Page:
Flame detection and the waste handling industry

Published:  10 February, 2015

Why optical flame detectors are part of the answer to the hundreds of fires in the waste handling sector SEE VIDEO

The waste management industry is a significant contributor to the global economy. In the UK alone, it has an annual turnover of £9 billion ($13.5bn) and employs 70,000 people across 6,000 sites.

The very nature of waste handling and recycling means that fire is an ever-present danger. Every year it destroys millions of pounds worth of raw material and equipment; according to the UK’s Chief Fire Officer Association (CFOA), there were 298 fires in 2013, costing the industry untold millions in lost revenue.

Not only does fire cause extensive damage and financial loss, the associated danger of injury or death to workers, decreased property value, environmental damage and bad press all have a negative knock-on effect.

This video from the West Midlands Fire Service about a fire in Smethwick shows how quickly news of the fire spread around the world, aided by social media. 

New guidance for waste and recycling sites was issued on 20th October 2014 by the Waste Industry Safety and Health (WISH) Forum, providing site operators with the information and standards they need to reduce fire risk.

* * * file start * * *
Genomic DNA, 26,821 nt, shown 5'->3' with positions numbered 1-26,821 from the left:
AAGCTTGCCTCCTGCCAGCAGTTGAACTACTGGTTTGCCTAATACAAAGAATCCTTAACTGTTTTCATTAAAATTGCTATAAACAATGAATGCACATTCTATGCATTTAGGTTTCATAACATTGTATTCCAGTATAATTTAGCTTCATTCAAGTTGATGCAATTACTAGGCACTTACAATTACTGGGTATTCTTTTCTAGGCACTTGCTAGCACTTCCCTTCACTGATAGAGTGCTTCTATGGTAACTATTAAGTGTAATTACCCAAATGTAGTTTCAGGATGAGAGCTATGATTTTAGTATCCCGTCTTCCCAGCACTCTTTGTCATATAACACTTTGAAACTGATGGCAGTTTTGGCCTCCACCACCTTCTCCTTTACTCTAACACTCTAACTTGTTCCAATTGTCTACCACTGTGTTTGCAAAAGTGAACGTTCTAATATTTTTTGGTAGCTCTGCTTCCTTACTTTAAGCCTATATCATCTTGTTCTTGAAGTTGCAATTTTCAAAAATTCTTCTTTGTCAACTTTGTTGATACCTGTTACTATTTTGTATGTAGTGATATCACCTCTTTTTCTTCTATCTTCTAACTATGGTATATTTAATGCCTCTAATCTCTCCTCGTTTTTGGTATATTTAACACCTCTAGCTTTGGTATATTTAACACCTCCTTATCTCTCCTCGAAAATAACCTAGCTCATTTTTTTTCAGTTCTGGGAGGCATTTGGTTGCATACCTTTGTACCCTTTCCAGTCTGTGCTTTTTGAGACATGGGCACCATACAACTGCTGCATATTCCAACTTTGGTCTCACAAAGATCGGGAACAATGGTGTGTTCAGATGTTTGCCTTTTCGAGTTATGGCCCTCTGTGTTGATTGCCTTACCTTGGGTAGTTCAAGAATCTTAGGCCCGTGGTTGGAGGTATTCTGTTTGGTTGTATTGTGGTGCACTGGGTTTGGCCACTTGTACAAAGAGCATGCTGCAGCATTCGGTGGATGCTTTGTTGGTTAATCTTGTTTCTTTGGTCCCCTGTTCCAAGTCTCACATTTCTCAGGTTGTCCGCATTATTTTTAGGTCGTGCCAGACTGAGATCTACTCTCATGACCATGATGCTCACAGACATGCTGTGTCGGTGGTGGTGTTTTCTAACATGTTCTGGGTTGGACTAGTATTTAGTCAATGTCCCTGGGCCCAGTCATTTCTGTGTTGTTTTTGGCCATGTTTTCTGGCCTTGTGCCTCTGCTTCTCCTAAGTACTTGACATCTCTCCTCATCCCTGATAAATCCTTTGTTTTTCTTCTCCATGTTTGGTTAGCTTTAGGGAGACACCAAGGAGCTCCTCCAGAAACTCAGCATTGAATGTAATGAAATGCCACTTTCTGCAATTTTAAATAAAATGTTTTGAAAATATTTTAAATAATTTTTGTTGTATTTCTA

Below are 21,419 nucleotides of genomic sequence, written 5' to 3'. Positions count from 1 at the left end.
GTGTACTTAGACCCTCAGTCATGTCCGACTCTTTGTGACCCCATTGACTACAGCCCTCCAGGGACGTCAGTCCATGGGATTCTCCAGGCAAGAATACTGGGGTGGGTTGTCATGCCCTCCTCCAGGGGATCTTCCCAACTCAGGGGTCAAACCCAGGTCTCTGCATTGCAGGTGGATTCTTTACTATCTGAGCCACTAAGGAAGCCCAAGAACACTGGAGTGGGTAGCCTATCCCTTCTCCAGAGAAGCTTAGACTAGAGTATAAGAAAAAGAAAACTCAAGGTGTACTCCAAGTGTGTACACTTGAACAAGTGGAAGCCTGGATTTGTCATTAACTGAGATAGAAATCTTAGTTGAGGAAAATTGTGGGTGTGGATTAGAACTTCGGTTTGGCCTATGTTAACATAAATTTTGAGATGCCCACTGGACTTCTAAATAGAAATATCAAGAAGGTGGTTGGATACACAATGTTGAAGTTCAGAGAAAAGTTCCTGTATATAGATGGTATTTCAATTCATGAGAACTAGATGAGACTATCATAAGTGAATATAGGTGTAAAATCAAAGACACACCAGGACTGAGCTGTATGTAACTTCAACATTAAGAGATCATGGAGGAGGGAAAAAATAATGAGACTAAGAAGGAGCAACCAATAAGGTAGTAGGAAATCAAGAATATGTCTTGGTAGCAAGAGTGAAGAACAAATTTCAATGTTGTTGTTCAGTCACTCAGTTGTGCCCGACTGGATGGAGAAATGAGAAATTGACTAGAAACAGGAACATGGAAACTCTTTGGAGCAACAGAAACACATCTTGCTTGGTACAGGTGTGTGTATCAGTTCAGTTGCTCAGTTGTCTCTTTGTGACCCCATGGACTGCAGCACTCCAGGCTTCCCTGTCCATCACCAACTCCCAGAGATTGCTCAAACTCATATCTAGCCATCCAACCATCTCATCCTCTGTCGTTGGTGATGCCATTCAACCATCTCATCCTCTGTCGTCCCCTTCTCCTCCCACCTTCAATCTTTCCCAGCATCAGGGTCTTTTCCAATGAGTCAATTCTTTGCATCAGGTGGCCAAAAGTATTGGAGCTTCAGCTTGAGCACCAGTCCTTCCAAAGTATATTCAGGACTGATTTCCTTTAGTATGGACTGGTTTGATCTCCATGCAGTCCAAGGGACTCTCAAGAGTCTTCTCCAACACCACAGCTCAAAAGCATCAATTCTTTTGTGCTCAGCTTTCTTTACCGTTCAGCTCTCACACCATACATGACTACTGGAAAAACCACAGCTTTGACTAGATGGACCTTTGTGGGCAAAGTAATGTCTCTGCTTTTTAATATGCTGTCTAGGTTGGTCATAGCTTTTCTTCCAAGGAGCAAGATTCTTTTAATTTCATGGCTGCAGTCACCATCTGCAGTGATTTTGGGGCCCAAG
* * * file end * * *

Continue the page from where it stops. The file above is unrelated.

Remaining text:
Click here to view the guidance: http://www.ciwm.co.uk/web/FILES/WISH/WASTE_28_Reducing_fire_risk_at_waste_management_sites_issue_1_-_Oct_2014.pdf

The guidance aims to provide waste management operators with the guidance, information and standards to allow them to:

• Reduce the likelihood and frequency of fires occurring on solid waste handling sites

• Where fires do occur, to reduce the potential health and environmental impacts

The guidance stipulates that “for plant and equipment (such as recycling and recovery plant) fire detection, alarm and suppression must be part of the design risk assessment.” It also recommends the use of flame detectors if necessary.

Flame detection

Optical flame detectors, such as FFE’s Talentum range, are ideally suited to waste handling facilities as they can detect almost all types of flickering flames, not just hydrocarbon flames. This is extremely important in the waste industry, as flames can originate from many different sources, including paper, plastic and even metals.

By utilising infra-red (IR) sensing technology, flames are detected irrespective of any dust, steam or smoke present; they are also immune to the effects of wind or draughts of air. With the addition of an ultra-violet (UV) sensor a flame detector also becomes highly immune to false signals such as sunlight.

The way flame detectors work is straightforward: optical sensors receive the IR and/or UV radiation emitted by the flames and a processor analyses the optical sensor signal waveforms and determines if they represent flames and, if so, accepts them. If the signals do not match the internal algorithms for flames then they are considered to be false sources and rejected.

In waste handling facilities, flame detectors are usually installed as part of a complete fire detection and suppression system. If a shredder, for example, catches fire, as soon as the flame detector recognises that there is a fire, it passes a signal which automatically stops the machinery and initiates a fire suppression system.

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